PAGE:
Retirement was far too short for city’s first K9 officer

Rasko euthanized after surgeons discovered tumors near his heart
By Dan Aznoff | May 17, 2018
Courtesy of: Mill Creek Police Department Mill Creek Officer Ian Durkee and his partner Rasko were inseparable. The highly-trained black German Shepard was euthanized earlier this month shortly after doctors discovered what they thought was cancer during a procedure to drain fluid from around the dog’s heart. Rasko had been with the department since 2013 and was credited with 32 arrests from 130 deployments during his abbreviated career. Durkee was not available to comment on the emotional loss of his partner.

Rasko never really wanted to retire.

The first four-legged member of the Mill Creek police department was removed from active service in March, a full year ahead of schedule after his partner/handler Officer Ian Durkee noticed the black German Shepard having trouble breathing and an distended abdomen.

When his veterinarian detected an elevated heart rate, the dog was scheduled for surgery at the Washington State University Veterinary Teaching Hospital in Pullman.

Police Chief Greg Elwin said he fully expected the canine to have several months of “the good life” lounging on the grass and playing fetch at home with Durkee after he stepped away from chasing bad guys.

“The surgery was going well until the doctors noticed small tumors near the heart that suggested cancer,” Elwin said. “The dog never fully recovered. The doctors said he was unable get enough oxygen into his system.”

The decision to euthanize Rasko, said Elwin, was emotional for Durkee and every other officer on the force. His handler was on personal leave and not available to comment on the loss of his partner.

“The other officers considered Rasko a full member of the force,” Elwin said. The dog began his tenure in Mill Creek in 2013, a full three years before Elwin was named chief of the department.

Rasko specialized in pursuing and tracking suspects and to protect other officers. Joni Kirk, the city’s director of communications and marketing, said Rasko was especially effective as an ambassador for the city during public events.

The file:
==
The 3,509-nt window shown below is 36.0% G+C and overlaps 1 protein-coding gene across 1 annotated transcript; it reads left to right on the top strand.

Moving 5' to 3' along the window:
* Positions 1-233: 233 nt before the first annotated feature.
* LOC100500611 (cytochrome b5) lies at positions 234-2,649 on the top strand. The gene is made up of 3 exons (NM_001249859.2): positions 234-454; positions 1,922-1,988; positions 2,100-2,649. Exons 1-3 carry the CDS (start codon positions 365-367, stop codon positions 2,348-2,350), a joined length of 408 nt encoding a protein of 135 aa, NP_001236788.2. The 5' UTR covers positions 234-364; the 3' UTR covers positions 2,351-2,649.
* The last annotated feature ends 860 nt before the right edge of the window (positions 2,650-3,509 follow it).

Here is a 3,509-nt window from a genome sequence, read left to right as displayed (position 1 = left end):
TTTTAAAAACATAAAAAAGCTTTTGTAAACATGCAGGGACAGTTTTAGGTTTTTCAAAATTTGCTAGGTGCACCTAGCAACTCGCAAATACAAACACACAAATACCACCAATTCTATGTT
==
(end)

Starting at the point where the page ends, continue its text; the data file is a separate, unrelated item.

“Children loved him,” Kirk said. “It always amazed me that the same dog that could take down bad guys on a trail could be so gentle with every child who approached him at parades and street fairs.”

The city’s experience with its first canine officer was so positive that the City Council approved a new service dog to replace Rasko when he was expected to retire in 2019.

The city’s first K9 unit was called upon 130 times and was an integral part of 32 arrests during his tenure with the department. Rasko was also dispatched to neighboring cities when his specialized abilities could be utilized.

“He had a very good career,” Elwin said.

The city’s second service dog, another black Shepard named Bagira, completed his training ahead of schedule and began his duties with the department this spring. For a period of time, the dogs worked separate shifts to provide both protection and security in the city.

Rasko received advanced training for pursuit in critical situations. In addition to pursuit, Elwin said Bagira also excels at detecting contraband and has been used in homeless encampments and on traffic stops to undercover drugs.

“Mill Creek has grown and our needs have expanded since Rasko first went on duty,” Elwin said. The chief said he would budget for a second K9 team in the next spending cycle.

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